Over the past 12 months, Mike Allman, the Redskins' director of college scouting, has traveled 75,000 miles in the air and 25,000 on the road. He has visited more than 60 colleges, watched games and practices in temperatures ranging from 10 degrees to 100, seen miles of grainy film and taken copious notes on more than 400 senior football players.
And so, too, have Bobby Mitchell, the team's director of pro scouting, and scouts Mike Faulkiner and Kirk Mee. On Tuesday, the Redskins are hoping all that tedious, bone-wearing work will help produce a good football player in the fourth round of the NFL's 1977 collegiate draft.
The Redskins will not draft until the 97th player. They will also have picks in the 10th, 11th and 12th rounds. The rest of their choices have been scattered throughout the league as payment for veteran players obtained in trades over the last four seasons.
Coach George Allen says the Redskins likely will be drafting the top defensive player still on the board with their fourth-round pick. That choice came to the Redskins when they traded safety Bryant Salter to the Miami Dolphins last summer for Jake Scott.
Allman and his scouts have provided Allen a list of a half dozen players they believe will be available when the Redskins' turn comes. Most are defensive linemen with the ability to provide a strong pass rush.
"We've got some age on the defensive line," says Allman. "It seems like Ron McDole has played for 84 years. He still does a great job, but you're walking on thin ice, and we have to protect ourselves.
"We realize some of the names we want won't be there when we draft. But I think we can come up with a good player. It's an excellent year for defensive linemen, offensive linemen and running backs. I'm very optimistic."
Adds Allen, "I feel we can get a guy who can help us this year and maybe even play regularly for us. I can tell you this, we've never been better prepared for a draft since I've been here.
"Draft choices are more important than ever under the new (collective bargaining) agreement. It's a whole new ball game, really. Nobody is making any trades, so you've got to come up with good players any way you can."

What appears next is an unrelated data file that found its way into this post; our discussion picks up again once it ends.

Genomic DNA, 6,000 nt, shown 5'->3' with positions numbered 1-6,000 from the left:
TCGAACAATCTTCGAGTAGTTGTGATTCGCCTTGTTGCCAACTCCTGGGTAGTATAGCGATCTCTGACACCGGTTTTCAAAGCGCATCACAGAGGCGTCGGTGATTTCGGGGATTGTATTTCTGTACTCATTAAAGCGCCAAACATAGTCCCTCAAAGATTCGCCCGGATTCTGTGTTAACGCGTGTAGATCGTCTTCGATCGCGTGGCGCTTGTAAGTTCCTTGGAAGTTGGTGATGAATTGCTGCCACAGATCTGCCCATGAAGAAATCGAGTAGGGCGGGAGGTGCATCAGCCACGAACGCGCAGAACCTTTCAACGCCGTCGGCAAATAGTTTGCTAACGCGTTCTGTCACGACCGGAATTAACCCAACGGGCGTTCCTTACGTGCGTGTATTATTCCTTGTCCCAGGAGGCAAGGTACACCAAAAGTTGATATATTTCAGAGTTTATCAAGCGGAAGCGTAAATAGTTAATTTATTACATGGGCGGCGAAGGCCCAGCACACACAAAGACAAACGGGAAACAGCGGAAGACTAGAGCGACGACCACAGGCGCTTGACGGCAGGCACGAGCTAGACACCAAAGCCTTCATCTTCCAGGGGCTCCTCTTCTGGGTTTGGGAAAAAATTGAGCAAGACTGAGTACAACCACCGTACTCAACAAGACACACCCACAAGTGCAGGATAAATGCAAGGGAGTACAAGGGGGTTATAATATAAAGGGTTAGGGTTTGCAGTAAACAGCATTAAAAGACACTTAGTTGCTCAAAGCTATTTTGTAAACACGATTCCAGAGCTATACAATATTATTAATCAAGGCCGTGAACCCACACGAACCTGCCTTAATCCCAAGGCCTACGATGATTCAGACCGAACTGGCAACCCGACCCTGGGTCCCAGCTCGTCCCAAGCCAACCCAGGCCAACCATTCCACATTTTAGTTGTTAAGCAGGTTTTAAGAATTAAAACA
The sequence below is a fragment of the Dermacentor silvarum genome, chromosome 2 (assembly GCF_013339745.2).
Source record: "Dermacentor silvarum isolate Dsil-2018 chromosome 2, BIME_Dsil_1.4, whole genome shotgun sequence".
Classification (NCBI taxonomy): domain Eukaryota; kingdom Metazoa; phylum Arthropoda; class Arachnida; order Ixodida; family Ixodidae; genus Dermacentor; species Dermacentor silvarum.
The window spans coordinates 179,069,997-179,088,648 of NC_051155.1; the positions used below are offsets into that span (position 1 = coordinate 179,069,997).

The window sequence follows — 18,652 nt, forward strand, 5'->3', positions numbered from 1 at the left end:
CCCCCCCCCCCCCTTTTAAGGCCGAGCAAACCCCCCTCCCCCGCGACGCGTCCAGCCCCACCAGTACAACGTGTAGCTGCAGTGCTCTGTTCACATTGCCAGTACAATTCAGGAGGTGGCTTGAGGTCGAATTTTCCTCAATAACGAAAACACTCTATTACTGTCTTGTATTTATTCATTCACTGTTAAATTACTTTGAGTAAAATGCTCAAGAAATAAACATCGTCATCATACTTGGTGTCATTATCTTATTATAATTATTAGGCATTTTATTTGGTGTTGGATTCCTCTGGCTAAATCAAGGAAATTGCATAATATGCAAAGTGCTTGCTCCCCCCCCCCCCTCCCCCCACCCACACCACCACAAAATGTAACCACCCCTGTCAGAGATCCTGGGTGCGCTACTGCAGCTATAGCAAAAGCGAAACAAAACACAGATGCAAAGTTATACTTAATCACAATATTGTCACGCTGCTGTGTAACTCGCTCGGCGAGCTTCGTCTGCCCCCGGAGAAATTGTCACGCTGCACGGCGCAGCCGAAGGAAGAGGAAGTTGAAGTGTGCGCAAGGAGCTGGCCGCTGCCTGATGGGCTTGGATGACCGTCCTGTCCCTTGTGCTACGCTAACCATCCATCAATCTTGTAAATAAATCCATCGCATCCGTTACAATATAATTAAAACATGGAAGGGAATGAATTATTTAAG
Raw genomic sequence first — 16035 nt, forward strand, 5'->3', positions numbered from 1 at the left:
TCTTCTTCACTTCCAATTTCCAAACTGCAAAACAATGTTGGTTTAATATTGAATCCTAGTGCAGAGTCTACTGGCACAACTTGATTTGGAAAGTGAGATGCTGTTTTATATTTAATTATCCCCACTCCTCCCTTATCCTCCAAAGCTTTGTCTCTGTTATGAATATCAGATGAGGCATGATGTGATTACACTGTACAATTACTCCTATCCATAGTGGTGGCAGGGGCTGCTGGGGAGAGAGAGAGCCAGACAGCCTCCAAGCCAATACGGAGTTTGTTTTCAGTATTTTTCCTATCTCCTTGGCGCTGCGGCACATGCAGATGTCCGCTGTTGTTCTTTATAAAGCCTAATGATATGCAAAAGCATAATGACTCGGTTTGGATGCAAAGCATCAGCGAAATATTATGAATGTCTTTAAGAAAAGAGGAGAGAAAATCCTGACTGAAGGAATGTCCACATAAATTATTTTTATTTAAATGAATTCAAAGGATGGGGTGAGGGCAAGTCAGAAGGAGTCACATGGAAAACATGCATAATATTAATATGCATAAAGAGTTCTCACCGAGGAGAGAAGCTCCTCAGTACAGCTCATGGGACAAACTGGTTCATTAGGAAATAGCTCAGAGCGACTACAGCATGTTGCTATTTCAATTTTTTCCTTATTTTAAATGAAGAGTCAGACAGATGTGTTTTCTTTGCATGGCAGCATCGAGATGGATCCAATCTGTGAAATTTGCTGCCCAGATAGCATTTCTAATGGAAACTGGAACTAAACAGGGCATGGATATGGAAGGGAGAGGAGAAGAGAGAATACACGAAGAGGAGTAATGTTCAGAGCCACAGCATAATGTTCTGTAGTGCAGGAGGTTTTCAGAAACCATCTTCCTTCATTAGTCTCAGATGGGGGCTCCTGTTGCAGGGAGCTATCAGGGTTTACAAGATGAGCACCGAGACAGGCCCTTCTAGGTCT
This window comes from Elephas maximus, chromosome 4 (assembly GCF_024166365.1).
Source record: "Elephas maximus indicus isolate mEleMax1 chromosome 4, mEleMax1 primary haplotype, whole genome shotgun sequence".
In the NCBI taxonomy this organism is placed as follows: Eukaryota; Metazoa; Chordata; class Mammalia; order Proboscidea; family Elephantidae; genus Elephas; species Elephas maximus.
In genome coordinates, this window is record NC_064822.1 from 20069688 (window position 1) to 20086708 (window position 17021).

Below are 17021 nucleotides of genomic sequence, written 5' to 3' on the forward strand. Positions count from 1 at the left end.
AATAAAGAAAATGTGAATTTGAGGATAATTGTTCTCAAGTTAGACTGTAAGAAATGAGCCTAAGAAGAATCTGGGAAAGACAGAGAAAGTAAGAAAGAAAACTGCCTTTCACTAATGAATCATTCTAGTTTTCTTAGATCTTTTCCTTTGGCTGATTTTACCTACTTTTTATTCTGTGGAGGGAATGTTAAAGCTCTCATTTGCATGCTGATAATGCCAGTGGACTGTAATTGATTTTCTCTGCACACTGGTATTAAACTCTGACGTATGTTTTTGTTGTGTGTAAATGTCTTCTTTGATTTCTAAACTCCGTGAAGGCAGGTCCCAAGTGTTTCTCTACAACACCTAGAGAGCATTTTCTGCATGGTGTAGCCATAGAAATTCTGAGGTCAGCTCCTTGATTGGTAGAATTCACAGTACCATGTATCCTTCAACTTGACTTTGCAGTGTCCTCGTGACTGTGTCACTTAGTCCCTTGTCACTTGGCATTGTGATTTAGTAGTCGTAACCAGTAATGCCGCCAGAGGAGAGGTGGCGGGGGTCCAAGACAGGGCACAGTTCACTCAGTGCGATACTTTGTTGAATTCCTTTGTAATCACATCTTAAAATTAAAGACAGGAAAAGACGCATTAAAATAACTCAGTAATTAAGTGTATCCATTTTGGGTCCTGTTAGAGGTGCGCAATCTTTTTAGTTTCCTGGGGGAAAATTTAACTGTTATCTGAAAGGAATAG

By the time the Redskins choose in the final three rounds of the draft, shortened from 17 to 12 rounds this year, Allen probably will be looking for the best all-around-athlete, regardless of position.
"Between the draft and the free agents we're bringing in," Allen said, "we're hoping to come up with five players who can make our team."
Last year, only one Redskin draft choice - eight-round pick Brian Fryer - made the club. Fryer, a wide receiver, was injured midway through the season and placed on the injured reserve list. Ninth-round pick Curtis Akins also was on injured reserve for the season.
Mike Hughes, the Redskins' fifth-round choice and first pick in the 1976 draft, left training camp the first week. But he has decided to try football again this year.
The Redskins obviously have had great success in the draft in recent years despite the absence of choices in the first four rounds. Running back Mike Thomas, for example, was a fifth-round pick in 1975 and a half dozen players on the current roster were selected after the eighth round.
And where have all the Redskins' other 1977 choices gone? Their No. 1 choice this year went to St. Louis as compensation for Dave Butz. No. 2 belongs to San Diego for Salter, as does the No. 3 pick for Deacon Jones.
The Redskins' own fourth-round choice belongs to Miami in a trade that brought tight end Marv Fleming in 1975. Fleming did not make the team.
The fifth-round choice went to Los Angeles for Larry Smith (now retired), No. 6 to Philadelphia for Joe Lavender, No. 7 to Houston for Ron Saul, No. 8 to Kansas City for John Matuszak (cut in 1976) and No. 9 to Atlanta for Ted Fritsch.
Jones, Salter, Fleming, Smith and Matuszak no longer are with the team. But Butz starts at defensive tackle, Scott at safety, Lavender at cornerback and Saul at guard. Fritsch, a reserve center, handles all punt and placement snaps.